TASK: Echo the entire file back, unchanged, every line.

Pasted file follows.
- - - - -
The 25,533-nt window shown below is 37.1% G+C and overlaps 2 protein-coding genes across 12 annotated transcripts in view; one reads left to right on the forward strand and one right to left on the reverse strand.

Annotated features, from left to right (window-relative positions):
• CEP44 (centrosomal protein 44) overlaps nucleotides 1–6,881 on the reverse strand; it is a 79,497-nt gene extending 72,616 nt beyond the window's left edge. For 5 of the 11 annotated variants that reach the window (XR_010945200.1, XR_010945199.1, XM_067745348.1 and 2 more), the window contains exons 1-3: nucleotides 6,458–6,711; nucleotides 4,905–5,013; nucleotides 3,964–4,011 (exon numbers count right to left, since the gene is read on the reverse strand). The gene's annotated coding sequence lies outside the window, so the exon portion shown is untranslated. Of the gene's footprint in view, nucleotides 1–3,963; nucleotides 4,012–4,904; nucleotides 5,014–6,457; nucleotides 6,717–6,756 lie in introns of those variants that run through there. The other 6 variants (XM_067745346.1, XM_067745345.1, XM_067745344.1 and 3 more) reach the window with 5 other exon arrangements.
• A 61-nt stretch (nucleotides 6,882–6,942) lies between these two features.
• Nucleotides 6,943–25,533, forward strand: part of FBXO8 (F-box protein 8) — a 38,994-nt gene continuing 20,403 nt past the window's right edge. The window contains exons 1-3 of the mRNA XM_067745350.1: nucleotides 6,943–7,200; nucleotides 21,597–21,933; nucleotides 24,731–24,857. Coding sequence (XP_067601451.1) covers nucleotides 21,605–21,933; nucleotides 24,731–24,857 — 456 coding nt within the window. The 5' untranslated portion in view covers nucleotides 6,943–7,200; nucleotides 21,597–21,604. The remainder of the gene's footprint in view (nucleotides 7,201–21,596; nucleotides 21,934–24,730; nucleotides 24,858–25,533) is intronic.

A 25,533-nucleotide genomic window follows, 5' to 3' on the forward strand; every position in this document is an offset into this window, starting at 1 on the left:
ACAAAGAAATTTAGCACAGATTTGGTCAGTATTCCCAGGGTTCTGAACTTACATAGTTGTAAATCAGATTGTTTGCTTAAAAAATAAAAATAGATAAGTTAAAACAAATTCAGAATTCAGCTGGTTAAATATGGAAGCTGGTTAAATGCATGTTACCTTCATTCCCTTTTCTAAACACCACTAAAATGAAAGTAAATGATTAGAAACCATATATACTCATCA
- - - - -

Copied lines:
The 25,533-nt window shown below is 37.1% G+C and overlaps 2 protein-coding genes across 12 annotated transcripts in view; one reads left to right on the forward strand and one right to left on the reverse strand.

Annotated features, from left to right (window-relative positions):
• CEP44 (centrosomal protein 44) overlaps nucleotides 1–6,881 on the reverse strand; it is a 79,497-nt gene extending 72,616 nt beyond the window's left edge. For 5 of the 11 annotated variants that reach the window (XR_010945200.1, XR_010945199.1, XM_067745348.1 and 2 more), the window contains exons 1-3: nucleotides 6,458–6,711; nucleotides 4,905–5,013; nucleotides 3,964–4,011 (exon numbers count right to left, since the gene is read on the reverse strand). The gene's annotated coding sequence lies outside the window, so the exon portion shown is untranslated. Of the gene's footprint in view, nucleotides 1–3,963; nucleotides 4,012–4,904; nucleotides 5,014–6,457; nucleotides 6,717–6,756 lie in introns of those variants that run through there. The other 6 variants (XM_067745346.1, XM_067745345.1, XM_067745344.1 and 3 more) reach the window with 5 other exon arrangements.
• A 61-nt stretch (nucleotides 6,882–6,942) lies between these two features.
• Nucleotides 6,943–25,533, forward strand: part of FBXO8 (F-box protein 8) — a 38,994-nt gene continuing 20,403 nt past the window's right edge. The window contains exons 1-3 of the mRNA XM_067745350.1: nucleotides 6,943–7,200; nucleotides 21,597–21,933; nucleotides 24,731–24,857. Coding sequence (XP_067601451.1) covers nucleotides 21,605–21,933; nucleotides 24,731–24,857 — 456 coding nt within the window. The 5' untranslated portion in view covers nucleotides 6,943–7,200; nucleotides 21,597–21,604. The remainder of the gene's footprint in view (nucleotides 7,201–21,596; nucleotides 21,934–24,730; nucleotides 24,858–25,533) is intronic.

A 25,533-nucleotide genomic window follows, 5' to 3' on the forward strand; every position in this document is an offset into this window, starting at 1 on the left:
ACAAAGAAATTTAGCACAGATTTGGTCAGTATTCCCAGGGTTCTGAACTTACATAGTTGTAAATCAGATTGTTTGCTTAAAAAATAAAAATAGATAAGTTAAAACAAATTCAGAATTCAGCTGGTTAAATATGGAAGCTGGTTAAATGCATGTTACCTTCATTCCCTTTTCTAAACACCACTAAAATGAAAGTAAATGATTAGAAACCATATATACTCATCA